The migration of lung DC from periphery to regional lymph nodes is a key step for the induction of immune response and tolerance 5,6,28. Therefore, lung DC trafficking was investigated in OVA-challenged CCRL2−/− mice. In agreement with previous reports 29, Figure 4A shows that the influx of DC into the lung was already detectable after 2 hrs of OVA challenge and reached peak levels at 24 hrs. No significant difference in the absolute number of DC (Fig. 4A), neither in their activation phenotype (i.e. CD80, CD86, CD40 and MHCII expression) (data not shown) was found between CCRL2−/− and WT mice at any of the time points investigated. Similarly, no difference was observed in the relative proportion of the three major lung DC subsets, namely, myeloid CD103+ and CD11b+ DC and plasmacytoid DC (Fig. 4B). Furthermore, the in vivo distribution of DC subsets was investigated by immunohistochemistry of lung frozen tissue sections. CD103+ cells were mainly identified in the peri-bronchiolar space lining the conducting airways. Siglec H+ and CD11c+ cells were localized in the peri-bronchiolar space admixed to other immune cells as well as in the interstitial space of the lung parenchyma. CD11c stain was also observed in large cells located in the alveolar space likely reflecting expression by alveolar macrophages. However, no difference was observed between WT and CCRL2−/− mice in the distribution of these DC subsets in either resting or OVA-stimulated conditions (Fig. S2). In order to study the migration of airway DC, OVA-sensitized animals were instilled i.t. with a single administration of FITC-OVA and CD11c+FITC+ DC were enumerated in mediastinal draining lymph nodes 4,23. Figures 4C and D report that the migration of FITC+ DC was already detectable after 8 hr stimulation and reached a peak at 24 hrs, as previously reported 23. CCRL2−/− mice showed a statistical significant reduction in FITC+ DC trafficking to lymph nodes at 48 and 72 hrs after antigen administration; of note, only FITC+ DC expressed CCRL2 (Fig. 4E). These results highlight a crucial role of CCRL2 in directing pulmonary DC migration to draining lymph nodes. In order to investigate the molecular basis for the defective migration of lung DC, experiments were performed using bone marrow derived DC. In vitro, DC generated from CCRL2−/− and WT bone marrow progenitors were similar in terms of cell yield (not shown), expression of membrane markers and costimulatory molecules, and in their ability to take up antigens (Fig. S3, panels A and B). These results postulate that CCRL2 deficiency does not interfere with DC development and maturation in vitro. DC from CCRL2−/− DC were also tested for the expression and function of chemotactic receptors. When evaluated at the mRNA level, CCRL2−/− DC showed a normal expression of the chemokine receptors CCR1, CCR2, CCR5, CXCR4 and CXCR6 and CCR7 (Fig. S3, panel C). Expression of CCR-3, -4, -6, -8, -9, CXCR-2, -3, -5, -6, -7, CX3CR1 and XCR1 was low in both WT and CCRL2−/− DC (less than 500 mRNA molecules per 106 β-actin molecules) and was not modulated during maturation (data not shown). When tested in chemotaxis assays, immature CCRL2−/− DC showed a normal in vitro migration to CCL5 and chemerin, and a slightly reduced response to CCL3 and CXCL12. Mature CCRL2−/− DC were competent in migrating to CCL19, a CCR7 ligand (Fig. 4 panel F). Finally, skin painting experiments did not reveal any alteration in the in vivo migration ability of endogenous CCRL2−/− DC and no alteration was seen in the migration to lymph nodes of in vitro generated CFSE-labelled DC (from WT and CCRL2 mice), when injected in the footpad of WT mice, (data not shown). Altogether, these results exclude the possibility that CCRL2 deletion may be associated to a major alteration in the expression and function of DC chemotactic receptors.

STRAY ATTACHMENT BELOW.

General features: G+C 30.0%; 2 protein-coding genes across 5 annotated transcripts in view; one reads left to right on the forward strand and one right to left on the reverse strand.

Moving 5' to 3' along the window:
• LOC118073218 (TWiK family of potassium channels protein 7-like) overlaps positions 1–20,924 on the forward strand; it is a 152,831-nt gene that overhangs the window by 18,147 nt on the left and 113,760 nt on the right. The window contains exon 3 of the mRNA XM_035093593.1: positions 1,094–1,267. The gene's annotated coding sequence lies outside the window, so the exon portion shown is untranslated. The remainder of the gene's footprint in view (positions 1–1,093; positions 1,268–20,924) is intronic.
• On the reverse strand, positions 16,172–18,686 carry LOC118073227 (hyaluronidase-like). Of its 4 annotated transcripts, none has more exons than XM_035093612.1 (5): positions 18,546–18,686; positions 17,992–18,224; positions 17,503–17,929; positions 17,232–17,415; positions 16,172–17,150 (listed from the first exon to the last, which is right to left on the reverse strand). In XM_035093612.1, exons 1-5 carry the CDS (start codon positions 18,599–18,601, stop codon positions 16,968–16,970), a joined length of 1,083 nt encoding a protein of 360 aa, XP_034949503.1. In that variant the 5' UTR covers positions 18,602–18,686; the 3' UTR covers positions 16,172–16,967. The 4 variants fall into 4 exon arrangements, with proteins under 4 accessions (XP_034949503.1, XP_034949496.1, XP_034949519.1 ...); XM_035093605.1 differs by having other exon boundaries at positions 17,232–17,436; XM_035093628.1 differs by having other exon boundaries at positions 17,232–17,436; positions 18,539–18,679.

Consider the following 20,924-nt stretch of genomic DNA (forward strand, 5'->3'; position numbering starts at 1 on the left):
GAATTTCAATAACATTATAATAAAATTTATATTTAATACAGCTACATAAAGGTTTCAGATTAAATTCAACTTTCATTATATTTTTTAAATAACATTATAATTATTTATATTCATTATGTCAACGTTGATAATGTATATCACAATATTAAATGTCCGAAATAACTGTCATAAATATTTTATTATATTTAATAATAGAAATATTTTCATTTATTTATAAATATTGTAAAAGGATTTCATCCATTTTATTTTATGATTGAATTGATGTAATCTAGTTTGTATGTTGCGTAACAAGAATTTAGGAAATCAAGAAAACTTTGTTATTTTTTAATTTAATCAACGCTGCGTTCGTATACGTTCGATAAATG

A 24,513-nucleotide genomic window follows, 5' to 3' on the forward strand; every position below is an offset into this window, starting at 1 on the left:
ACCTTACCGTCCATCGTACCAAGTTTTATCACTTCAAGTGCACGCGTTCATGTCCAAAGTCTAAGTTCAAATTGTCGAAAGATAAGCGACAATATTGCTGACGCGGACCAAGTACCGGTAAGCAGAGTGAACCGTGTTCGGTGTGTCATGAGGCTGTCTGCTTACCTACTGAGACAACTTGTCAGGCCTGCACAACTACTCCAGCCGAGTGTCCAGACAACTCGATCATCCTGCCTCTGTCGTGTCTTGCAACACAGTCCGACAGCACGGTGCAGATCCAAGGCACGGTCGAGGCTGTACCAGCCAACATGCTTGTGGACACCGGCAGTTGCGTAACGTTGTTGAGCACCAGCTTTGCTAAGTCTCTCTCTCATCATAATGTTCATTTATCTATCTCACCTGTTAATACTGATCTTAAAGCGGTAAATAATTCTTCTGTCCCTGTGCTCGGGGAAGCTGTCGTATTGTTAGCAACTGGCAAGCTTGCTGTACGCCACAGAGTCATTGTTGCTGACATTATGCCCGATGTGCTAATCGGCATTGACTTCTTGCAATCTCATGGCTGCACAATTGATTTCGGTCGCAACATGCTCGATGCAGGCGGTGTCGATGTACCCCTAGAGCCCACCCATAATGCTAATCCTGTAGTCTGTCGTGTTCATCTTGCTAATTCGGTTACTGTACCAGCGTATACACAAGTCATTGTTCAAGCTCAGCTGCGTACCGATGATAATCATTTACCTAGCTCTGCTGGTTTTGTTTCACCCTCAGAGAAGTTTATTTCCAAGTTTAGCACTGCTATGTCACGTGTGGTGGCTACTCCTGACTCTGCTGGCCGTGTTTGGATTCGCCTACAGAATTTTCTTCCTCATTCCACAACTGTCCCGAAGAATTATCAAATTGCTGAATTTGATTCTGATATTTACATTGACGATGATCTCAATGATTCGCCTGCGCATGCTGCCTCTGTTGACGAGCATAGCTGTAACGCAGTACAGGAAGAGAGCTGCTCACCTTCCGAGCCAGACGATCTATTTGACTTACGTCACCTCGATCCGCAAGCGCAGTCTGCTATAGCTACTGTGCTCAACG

The anti-OVA specific immune response was evaluated using cells collected from lung draining lymph nodes. For this purpose, lymph nodes were collected 24 hrs after the last aerosol challenge, homogenized, and cell suspensions analyzed. Consistently with the reduced migration of antigen-loaded DC 30, mediastinal lymph nodes from CCRL2−/− mice showed a 2-fold reduction in total cellularity and a significant reduction in the percentage of total CD11c+ cells (Fig. 5A). Lymph node cell suspensions were then exposed to OVA and Th1/Th2 cytokine levels assessed in culture supernatants. As shown in Figure 5B, at the end of 4-day culture, WT cells secreted IL-5 and IL-13 at levels that were significantly higher than those detected using cells from CCRL2−/− lymph nodes. In the same experiments, IL-4 and IFNγ levels were below the assay detection limit.